What’s more dangerous: Islamic extremism or Christian extremism?
On a Tuesday morning in September 2001, the American experience with terrorism was fundamentally altered. Two thousand, nine hundred and ninety-six people were murdered in New York, Virginia and Pennsylvania. Thousands more, including many first responders, lost their lives to health complications from working at or being near Ground Zero.
The 9/11 attacks were perpetrated by Islamist extremists, resulting in nearly 18 times more deaths than America’s second most devastating terrorist attack – the Oklahoma City bombing. More than any other terrorist event in U.S. history, 9/11 drives Americans’ perspectives on who and what ideologies are associated with violent extremism.
But focusing solely on Islamist extremism when investigating, researching and developing counterterrorism policies goes against what the numbers tell us. Far-right extremism also poses a significant threat to the lives and well-being of Americans. This risk is often ignored or underestimated because of the devastating impact of the 9/11 terrorist attacks.
We have spent more than 10 years collecting and analyzing empirical data that show us how these ideologies vary in important ways that can inform policy decisions. Our conclusion is that a “one size fits all” approach to countering violent extremism may not be effective.
By the numbers
Historically, the U.S. has been home to adherents of many types of extremist ideologies. The two current most prominent threats are motivated by Islamist extremism and far-right extremism.
To help assess these threats, the Department of Homeland Security and recently the Department of Justice have funded the Extremist Crime Database to collect data on crimes committed by ideologically motivated extremists in the United States. The results of our analyses are published in peer-reviewed journals and on the website for the National Consortium for the Study of Terrorism & Responses to Terrorism.
The ECDB includes data on ideologically motivated homicides committed by both Islamist extremists and far-right extremists going back more than 25 years.
Between 1990 and 2014, the ECDB has identified 38 homicide events motivated by Islamist extremism that killed 62 people. When you include 9/11, those numbers jump dramatically to 39 homicide events and 3,058 killed.
The database also identified 177 homicide events motivated by far-right extremism, with 245 killed. And when you include the Oklahoma City bombing, it rises to 178 homicide events and 413 killed.
Although our data for 2015 through 2017 are still being verified, we counted five homicide events perpetrated by Islamist extremists that resulted in the murders of 74 people. This includes the Pulse nightclub massacre in Orlando, which killed 49 people. In the same time period, there were eight homicide events committed by far-right extremists that killed 27 people.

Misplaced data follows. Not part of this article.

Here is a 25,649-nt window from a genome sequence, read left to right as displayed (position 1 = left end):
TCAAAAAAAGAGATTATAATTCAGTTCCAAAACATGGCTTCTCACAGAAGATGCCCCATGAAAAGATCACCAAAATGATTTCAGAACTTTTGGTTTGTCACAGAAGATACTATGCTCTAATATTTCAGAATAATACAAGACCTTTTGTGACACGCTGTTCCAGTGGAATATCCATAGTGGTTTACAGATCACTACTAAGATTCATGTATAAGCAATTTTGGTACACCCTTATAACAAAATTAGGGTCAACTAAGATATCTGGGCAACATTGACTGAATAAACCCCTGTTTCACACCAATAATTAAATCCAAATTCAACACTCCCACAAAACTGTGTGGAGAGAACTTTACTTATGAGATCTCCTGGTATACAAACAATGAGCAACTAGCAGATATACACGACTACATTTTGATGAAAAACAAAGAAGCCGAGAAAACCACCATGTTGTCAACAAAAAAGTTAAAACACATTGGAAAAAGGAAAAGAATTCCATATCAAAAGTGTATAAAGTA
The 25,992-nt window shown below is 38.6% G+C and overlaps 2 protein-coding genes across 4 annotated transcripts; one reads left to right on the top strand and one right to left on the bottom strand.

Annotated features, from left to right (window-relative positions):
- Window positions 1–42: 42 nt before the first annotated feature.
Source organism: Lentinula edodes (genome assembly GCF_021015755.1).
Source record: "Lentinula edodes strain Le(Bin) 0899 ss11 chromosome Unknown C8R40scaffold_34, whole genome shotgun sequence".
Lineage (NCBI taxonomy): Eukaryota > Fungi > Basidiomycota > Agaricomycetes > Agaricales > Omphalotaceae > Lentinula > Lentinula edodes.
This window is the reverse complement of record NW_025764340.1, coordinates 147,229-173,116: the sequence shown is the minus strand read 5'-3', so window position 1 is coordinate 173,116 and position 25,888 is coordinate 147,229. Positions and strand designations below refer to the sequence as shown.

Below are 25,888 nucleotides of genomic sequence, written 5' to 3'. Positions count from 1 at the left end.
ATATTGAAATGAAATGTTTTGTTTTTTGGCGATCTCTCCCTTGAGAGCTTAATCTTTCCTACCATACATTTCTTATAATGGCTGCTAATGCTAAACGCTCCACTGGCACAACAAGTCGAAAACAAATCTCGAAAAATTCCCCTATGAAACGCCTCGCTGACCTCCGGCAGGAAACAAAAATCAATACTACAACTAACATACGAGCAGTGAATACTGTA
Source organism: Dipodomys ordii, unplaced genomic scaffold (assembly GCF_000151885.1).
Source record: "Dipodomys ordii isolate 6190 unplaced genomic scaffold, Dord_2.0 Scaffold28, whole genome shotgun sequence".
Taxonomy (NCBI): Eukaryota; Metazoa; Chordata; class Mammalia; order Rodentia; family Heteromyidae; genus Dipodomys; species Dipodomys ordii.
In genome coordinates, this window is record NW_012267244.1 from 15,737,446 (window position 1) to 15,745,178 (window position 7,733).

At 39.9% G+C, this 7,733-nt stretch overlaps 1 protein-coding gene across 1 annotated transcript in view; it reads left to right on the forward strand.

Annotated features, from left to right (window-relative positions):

These data reveal that far-right extremists tend to be more active in committing homicides, yet Islamist extremists tend to be more deadly.
Our research has also identified violent Islamist extremist plots against 272 targets that were either foiled or failed between 2001 and 2014. We are in the process of compiling similar data on far-right plots. Although data collection is only about 50 percent complete, we have already identified 213 far-right targets from the same time period.
The locations of violent extremist activity also differ by ideology. Our data show that between 1990 and 2014, most Islamist extremist attacks occurred in the South (56.5 percent), and most far-right extremist attacks occurred in the West (34.7 percent). Both forms of violence were least likely to occur in the Midwest, with only three incidents committed by Islamist extremists (4.8 percent) and 33 events committed by far-right extremists (13.5 percent).
Targets of violence also vary across the two ideologies. For example, 63 percent of the Islamist extremism victims were targeted for no apparent reason. They just happened to be in the wrong place at the wrong time, often visiting symbolic locations or crowded venues such as the World Trade Center or military installations.
In contrast, 53 percent of victims killed by far-right extremists were targeted for their actual or perceived race or ethnicity. Far-right extremists, such as neo-Nazis, skinheads and white supremacists, often target religious, racial and ethnic, and sexual orientation and gender identity minorities.